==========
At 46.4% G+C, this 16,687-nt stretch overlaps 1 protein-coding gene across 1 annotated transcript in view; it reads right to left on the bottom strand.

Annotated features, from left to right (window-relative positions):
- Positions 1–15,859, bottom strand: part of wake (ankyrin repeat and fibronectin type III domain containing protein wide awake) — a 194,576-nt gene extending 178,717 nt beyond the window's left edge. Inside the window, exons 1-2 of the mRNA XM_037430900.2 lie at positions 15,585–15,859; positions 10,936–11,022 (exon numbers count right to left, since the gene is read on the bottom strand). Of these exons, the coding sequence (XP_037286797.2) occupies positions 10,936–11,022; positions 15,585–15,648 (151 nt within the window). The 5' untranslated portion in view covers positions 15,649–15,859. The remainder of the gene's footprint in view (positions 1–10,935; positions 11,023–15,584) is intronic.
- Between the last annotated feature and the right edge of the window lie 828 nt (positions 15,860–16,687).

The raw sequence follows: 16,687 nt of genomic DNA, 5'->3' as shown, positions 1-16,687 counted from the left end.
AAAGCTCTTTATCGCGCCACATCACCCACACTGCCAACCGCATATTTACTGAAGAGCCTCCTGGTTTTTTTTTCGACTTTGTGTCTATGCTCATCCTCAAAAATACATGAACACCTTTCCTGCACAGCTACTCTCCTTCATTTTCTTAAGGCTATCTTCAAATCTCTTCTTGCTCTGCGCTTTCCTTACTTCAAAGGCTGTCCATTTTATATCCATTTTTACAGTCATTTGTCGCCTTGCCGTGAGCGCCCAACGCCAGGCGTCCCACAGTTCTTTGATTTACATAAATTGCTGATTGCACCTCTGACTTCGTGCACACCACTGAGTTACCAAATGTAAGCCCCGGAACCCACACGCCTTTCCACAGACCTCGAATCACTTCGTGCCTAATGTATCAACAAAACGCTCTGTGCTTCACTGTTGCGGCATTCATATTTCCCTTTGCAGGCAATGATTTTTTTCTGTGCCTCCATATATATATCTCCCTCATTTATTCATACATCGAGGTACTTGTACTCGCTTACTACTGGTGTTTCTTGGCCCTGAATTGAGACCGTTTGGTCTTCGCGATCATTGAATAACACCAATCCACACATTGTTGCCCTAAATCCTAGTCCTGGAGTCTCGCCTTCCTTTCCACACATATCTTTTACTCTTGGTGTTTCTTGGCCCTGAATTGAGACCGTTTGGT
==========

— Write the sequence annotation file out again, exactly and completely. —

At 46.4% G+C, this 16,687-nt stretch overlaps 1 protein-coding gene across 1 annotated transcript in view; it reads right to left on the bottom strand.

Annotated features, from left to right (window-relative positions):
- Positions 1–15,859, bottom strand: part of wake (ankyrin repeat and fibronectin type III domain containing protein wide awake) — a 194,576-nt gene extending 178,717 nt beyond the window's left edge. Inside the window, exons 1-2 of the mRNA XM_037430900.2 lie at positions 15,585–15,859; positions 10,936–11,022 (exon numbers count right to left, since the gene is read on the bottom strand). Of these exons, the coding sequence (XP_037286797.2) occupies positions 10,936–11,022; positions 15,585–15,648 (151 nt within the window). The 5' untranslated portion in view covers positions 15,649–15,859. The remainder of the gene's footprint in view (positions 1–10,935; positions 11,023–15,584) is intronic.
- Between the last annotated feature and the right edge of the window lie 828 nt (positions 15,860–16,687).

The raw sequence follows: 16,687 nt of genomic DNA, 5'->3' as shown, positions 1-16,687 counted from the left end.
AAAGCTCTTTATCGCGCCACATCACCCACACTGCCAACCGCATATTTACTGAAGAGCCTCCTGGTTTTTTTTTCGACTTTGTGTCTATGCTCATCCTCAAAAATACATGAACACCTTTCCTGCACAGCTACTCTCCTTCATTTTCTTAAGGCTATCTTCAAATCTCTTCTTGCTCTGCGCTTTCCTTACTTCAAAGGCTGTCCATTTTATATCCATTTTTACAGTCATTTGTCGCCTTGCCGTGAGCGCCCAACGCCAGGCGTCCCACAGTTCTTTGATTTACATAAATTGCTGATTGCACCTCTGACTTCGTGCACACCACTGAGTTACCAAATGTAAGCCCCGGAACCCACACGCCTTTCCACAGACCTCGAATCACTTCGTGCCTAATGTATCAACAAAACGCTCTGTGCTTCACTGTTGCGGCATTCATATTTCCCTTTGCAGGCAATGATTTTTTTCTGTGCCTCCATATATATATCTCCCTCATTTATTCATACATCGAGGTACTTGTACTCGCTTACTACTGGTGTTTCTTGGCCCTGAATTGAGACCGTTTGGTCTTCGCGATCATTGAATAACACCAATCCACACATTGTTGCCCTAAATCCTAGTCCTGGAGTCTCGCCTTCCTTTCCACACATATCTTTTACTCTTGGTGTTTCTTGGCCCTGAATTGAGACCGTTTGGT